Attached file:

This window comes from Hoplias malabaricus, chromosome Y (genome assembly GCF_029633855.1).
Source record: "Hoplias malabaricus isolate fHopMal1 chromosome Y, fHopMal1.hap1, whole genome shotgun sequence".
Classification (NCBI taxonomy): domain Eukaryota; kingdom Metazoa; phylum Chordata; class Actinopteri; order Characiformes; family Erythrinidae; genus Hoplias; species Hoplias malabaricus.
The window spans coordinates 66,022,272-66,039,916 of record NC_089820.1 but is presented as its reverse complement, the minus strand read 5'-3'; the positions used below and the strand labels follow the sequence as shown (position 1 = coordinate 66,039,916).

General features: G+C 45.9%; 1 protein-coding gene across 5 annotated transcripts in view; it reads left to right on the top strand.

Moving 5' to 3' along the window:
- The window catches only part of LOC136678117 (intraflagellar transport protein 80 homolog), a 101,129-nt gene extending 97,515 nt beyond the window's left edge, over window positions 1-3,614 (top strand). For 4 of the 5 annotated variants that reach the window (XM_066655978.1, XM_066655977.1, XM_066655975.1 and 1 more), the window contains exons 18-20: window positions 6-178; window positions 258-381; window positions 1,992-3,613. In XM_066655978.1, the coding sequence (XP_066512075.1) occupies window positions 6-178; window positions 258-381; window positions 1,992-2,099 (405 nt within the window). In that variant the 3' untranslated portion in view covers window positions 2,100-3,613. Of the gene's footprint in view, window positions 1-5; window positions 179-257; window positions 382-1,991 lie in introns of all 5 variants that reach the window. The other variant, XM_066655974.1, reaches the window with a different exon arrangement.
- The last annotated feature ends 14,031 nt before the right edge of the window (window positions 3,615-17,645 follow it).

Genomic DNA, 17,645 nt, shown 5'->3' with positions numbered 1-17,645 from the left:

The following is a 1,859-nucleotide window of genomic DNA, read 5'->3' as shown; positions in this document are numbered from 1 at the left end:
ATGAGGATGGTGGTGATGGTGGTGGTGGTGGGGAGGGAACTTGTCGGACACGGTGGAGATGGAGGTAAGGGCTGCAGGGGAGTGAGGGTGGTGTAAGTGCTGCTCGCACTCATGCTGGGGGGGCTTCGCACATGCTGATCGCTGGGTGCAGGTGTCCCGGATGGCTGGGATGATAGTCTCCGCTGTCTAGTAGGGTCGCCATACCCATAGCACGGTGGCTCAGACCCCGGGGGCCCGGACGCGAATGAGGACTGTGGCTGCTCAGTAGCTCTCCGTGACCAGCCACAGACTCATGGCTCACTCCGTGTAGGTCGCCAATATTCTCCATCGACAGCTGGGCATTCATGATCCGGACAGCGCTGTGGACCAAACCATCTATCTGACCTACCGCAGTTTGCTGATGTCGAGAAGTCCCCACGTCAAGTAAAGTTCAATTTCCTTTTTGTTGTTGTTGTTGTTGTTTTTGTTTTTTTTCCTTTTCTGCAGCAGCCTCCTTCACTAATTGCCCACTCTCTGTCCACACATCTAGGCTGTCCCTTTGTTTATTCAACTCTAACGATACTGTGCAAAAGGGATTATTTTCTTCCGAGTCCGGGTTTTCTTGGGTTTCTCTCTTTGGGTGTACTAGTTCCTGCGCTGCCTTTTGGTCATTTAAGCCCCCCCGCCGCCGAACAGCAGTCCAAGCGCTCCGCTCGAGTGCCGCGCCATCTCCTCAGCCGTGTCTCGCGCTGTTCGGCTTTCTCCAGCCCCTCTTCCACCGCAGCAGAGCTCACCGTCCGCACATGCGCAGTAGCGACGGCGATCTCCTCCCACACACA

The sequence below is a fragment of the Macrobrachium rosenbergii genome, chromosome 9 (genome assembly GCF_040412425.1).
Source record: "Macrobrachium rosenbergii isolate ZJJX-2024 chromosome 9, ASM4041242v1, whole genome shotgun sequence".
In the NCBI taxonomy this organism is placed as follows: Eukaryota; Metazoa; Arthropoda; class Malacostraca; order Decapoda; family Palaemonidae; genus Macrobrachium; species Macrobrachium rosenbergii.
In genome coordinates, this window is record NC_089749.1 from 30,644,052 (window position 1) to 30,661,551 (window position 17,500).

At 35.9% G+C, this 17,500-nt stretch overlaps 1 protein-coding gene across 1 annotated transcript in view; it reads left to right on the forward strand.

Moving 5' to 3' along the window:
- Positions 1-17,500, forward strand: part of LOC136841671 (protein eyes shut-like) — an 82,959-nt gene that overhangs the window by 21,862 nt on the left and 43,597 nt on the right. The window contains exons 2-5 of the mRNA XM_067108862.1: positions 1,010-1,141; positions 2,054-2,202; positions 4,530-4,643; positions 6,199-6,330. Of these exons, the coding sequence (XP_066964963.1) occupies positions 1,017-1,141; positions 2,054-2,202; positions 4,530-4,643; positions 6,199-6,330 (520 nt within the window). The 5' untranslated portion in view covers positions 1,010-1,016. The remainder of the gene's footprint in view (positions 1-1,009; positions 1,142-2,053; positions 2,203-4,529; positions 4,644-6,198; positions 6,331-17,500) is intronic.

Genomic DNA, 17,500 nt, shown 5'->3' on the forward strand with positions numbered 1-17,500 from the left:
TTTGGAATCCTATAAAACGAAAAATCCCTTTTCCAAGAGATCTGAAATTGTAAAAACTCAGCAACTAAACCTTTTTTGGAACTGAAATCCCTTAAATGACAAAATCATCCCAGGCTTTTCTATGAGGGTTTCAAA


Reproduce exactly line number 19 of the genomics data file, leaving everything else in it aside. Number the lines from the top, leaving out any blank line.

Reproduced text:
Genomic DNA, 17,500 nt, shown 5'->3' on the forward strand with positions numbered 1-17,500 from the left: